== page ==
Martial's name is a byword for caustic and often obscene wit. The fiercest Roman satirist after Juvenal, he was also a poet with a more reflective nature, whose acute observations of life are tinged with a keen awareness of death. Peter Whigham's selection from his enormous output represents both the serious and lighter aspects of a many-sided professional poet. His translations also convey, in their frequent homage to earlier translators and English followers of Martial, a sense of his enduring influence on the English poetic tradition.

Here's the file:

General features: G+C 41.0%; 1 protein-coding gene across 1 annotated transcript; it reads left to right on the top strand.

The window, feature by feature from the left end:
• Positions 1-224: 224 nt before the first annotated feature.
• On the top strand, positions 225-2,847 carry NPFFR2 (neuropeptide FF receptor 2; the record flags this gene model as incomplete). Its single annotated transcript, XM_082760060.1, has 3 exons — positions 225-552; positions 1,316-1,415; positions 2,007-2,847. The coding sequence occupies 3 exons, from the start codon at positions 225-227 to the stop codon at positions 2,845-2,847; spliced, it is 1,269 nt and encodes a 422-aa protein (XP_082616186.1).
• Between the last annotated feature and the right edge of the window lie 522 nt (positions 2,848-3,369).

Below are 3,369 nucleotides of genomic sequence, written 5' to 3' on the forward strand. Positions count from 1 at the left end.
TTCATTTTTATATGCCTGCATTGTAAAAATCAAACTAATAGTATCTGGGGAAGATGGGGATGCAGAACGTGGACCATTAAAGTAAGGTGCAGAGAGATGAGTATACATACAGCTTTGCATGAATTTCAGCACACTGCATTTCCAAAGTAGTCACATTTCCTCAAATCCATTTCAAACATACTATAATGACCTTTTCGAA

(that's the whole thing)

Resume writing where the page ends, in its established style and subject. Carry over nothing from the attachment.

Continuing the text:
J.P. Sullivan's critical introduction sets Martial's life and poetry in the social and political context of his times, and accounts for his continuing popularity through the ages.